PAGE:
Stories from Texas Medicine, February 2019

All Together Now: Health Care Mergers Reshape the Way Texas Physicians Practice - 08/02/2019

Consolidation has touched just about every part of today’s health care industry. Hospitals, medical practices, pharmacies, insurance companies are all merging in various ways — a trend epitomized by the 2018 announcement that hospital systems Baylor Scott & White Health in Dallas and Memorial Hermann in Houston plan to become one big nonprofit.


Talk to Patients About: Polio - 07/02/2019

Polio once terrified Americans. In the late 1940s and early 1950s, the virus crippled around 35,000 Americans a year, according to the Centers for Disease Control and Prevention. Because polio often attacked abdominal muscles used to breathe, many died or permanently needed a respirator called an iron lung.


Colorectal Cancer Screening: Role of Family Physicians - 04/11/2019

The purpose of this study was to look at the differences in colorectal cancer screening awareness between two rural communities in Texas. In Clifton, patients have access to colonoscopies in their local hospital, while in Haskell, patients have to travel to a tertiary center. A 24-question survey pertaining to colon cancer from the Behavior Risk Factor Surveillance System (BRFSS) was given to patients at primary care clinics in Clifton and Haskell. To take the survey, participants had to have been patients for at least 1 year in either Clifton or Haskell clinic and be at least age 50 years or older. A total of 168 surveys were collected, 92 at Clifton and 76 at Haskell. A higher odds ratio (OR=3.61; CI = [1.11, 11.69]) was seen in Clifton compared with Haskell for patient colon cancer screening awareness.  Also, a higher odds ratio (OR=2.50; CI = [1.13, 5.54]) was found of knowing at what age a person should be screened for colon cancer in Clifton compared with Haskell. A higher o...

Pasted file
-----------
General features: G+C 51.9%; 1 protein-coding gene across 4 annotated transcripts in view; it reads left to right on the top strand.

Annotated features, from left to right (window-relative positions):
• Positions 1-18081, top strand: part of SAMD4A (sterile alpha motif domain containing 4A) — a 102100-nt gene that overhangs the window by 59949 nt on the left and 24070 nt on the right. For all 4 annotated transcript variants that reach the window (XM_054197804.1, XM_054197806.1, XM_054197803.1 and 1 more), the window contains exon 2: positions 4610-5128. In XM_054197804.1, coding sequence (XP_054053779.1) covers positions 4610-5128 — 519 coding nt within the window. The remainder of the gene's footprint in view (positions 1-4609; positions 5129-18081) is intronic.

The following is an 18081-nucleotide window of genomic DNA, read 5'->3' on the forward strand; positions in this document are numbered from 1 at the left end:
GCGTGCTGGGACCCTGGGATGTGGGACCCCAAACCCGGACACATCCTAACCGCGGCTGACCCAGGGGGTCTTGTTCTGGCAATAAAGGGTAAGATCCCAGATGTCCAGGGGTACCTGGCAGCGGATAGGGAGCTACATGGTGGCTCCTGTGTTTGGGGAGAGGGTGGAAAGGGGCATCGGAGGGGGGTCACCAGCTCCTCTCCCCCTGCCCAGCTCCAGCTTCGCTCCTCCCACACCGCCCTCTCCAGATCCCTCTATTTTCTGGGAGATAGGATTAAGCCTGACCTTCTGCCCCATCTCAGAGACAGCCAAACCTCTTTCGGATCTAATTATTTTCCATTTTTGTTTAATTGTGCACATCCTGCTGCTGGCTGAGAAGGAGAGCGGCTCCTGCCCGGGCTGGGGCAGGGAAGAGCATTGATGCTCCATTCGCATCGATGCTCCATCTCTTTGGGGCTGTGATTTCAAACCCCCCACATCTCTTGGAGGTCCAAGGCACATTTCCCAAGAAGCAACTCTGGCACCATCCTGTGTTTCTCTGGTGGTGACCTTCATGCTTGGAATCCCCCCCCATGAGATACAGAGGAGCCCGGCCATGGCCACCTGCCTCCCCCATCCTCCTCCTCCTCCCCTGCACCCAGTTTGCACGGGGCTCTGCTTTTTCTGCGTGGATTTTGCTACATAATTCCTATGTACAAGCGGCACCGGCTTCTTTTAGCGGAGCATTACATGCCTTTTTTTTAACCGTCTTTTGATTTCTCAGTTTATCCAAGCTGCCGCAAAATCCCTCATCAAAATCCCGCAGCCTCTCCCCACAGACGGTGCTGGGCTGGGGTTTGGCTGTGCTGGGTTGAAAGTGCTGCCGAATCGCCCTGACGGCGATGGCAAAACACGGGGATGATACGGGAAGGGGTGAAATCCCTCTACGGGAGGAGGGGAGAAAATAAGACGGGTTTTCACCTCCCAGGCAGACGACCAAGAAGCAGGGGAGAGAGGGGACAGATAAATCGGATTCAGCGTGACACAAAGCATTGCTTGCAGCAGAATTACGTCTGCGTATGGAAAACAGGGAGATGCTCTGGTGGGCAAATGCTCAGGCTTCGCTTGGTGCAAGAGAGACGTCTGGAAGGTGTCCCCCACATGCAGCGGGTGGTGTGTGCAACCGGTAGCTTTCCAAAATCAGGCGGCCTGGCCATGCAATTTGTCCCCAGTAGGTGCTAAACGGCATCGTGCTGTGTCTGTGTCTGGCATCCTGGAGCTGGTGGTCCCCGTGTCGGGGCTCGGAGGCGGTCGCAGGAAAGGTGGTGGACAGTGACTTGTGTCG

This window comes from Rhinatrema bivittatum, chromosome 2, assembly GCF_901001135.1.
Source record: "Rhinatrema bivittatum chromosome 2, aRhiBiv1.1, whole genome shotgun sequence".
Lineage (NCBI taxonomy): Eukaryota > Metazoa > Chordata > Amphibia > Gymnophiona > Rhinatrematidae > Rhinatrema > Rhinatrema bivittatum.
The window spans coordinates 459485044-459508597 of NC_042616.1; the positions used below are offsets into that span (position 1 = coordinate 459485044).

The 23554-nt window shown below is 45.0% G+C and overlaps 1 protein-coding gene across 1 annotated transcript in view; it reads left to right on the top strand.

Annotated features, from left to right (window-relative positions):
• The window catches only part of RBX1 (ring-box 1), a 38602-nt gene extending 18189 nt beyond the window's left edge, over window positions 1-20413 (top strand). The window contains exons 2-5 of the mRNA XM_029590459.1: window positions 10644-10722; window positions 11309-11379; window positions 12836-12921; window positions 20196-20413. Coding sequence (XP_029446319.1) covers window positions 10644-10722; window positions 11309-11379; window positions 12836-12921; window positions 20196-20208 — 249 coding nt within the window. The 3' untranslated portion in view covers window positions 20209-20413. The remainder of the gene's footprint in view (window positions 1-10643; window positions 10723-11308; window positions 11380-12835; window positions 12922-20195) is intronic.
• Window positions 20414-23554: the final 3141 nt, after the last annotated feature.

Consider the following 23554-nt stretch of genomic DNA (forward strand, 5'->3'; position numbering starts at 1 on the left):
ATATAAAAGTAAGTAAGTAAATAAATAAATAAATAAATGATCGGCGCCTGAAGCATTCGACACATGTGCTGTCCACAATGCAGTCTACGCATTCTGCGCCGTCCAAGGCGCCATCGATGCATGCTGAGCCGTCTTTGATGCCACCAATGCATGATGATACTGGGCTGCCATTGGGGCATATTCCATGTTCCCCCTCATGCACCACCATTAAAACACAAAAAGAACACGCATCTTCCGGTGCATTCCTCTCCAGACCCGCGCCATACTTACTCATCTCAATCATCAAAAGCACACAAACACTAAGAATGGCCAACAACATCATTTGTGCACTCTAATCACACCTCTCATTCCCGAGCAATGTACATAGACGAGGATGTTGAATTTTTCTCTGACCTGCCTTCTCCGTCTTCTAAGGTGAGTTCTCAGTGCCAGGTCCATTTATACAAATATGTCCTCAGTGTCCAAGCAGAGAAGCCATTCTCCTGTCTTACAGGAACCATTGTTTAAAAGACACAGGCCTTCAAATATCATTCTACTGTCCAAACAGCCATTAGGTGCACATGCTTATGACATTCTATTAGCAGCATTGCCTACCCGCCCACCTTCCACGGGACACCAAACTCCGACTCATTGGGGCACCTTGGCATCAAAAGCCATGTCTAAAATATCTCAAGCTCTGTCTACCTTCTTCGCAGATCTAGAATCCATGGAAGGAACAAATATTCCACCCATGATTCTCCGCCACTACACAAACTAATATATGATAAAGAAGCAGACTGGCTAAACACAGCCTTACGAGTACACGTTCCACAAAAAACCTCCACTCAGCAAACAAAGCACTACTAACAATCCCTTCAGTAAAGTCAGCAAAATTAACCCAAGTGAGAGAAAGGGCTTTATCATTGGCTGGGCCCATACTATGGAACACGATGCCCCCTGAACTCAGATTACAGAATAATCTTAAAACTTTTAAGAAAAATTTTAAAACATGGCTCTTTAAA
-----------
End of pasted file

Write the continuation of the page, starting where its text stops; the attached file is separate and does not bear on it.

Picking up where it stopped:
Bypassing the Middle Man: Should Texas Allow Physician Dispensing? - 02/11/2019

The Texas Medical Association supports allowing physicians to dispense out of their offices, and TMA and the Texas Academy of Family Physicians (TAFP) are supporting business groups and other leaders as they mount a legislative effort to bring the practice to Texas. Proponents are wielding data that illustrates potential benefits like reduced medication costs and increased patient adherence to their drug regimens.


Q&A: Hard Hats for Little Heads Advocates Alan Howell, MD, and Martha Howell - 02/05/2019

Promoting public health initiatives in local communities can help physicians build relationships with the people they care for every day. Martha Howell and her husband, infectious disease specialist Alan Howell, MD, have taken that idea a few steps further with Hard Hats for Little Heads.


You Can’t Care for Someone You Don’t Understand: Class Helps Med Students See Care From Patients’ View - 02/04/2019

Today’s medical students want to be prepared to provide the best patient care. More than ever, that means understanding not only how to provide quality care, but also the patient’s experience accessing that care. Students at UT Southwestern are addressing this deficiency in knowledge through an elective, Healthcare in Underserved Communities, offered to all UT Southwestern MD and physician assistant students in their first and second years of school.


The Long Lost Speech: Letter Offers Glimpse Into 19th Century Surgery - 02/04/2019

The fifth floor of the Texas Medical Association building in Austin houses an archival collection of thousands of books, photographs, and artifacts documenting the rich history of Texas medicine. And there’s always room for more. That’s what unexpectedly happened in October, when TMA staff found an 1892 hand-written letter tucked away in the pages of an old medical journal. The speech gives modern-day physicians a look at the tools and techniques surgeons used more than 100 years ago.


A Dedicated Professional: Medicine Says Goodbye to Former TMA President Hugh Lamensdorf, MD - 01/29/2019

Like all physicians, former Texas Medical Association President Hugh Lamensdorf, MD, made notes when he saw his patients. But the Fort Worth urologist, who passed away at age 82 in October, took this standard practice a bit further.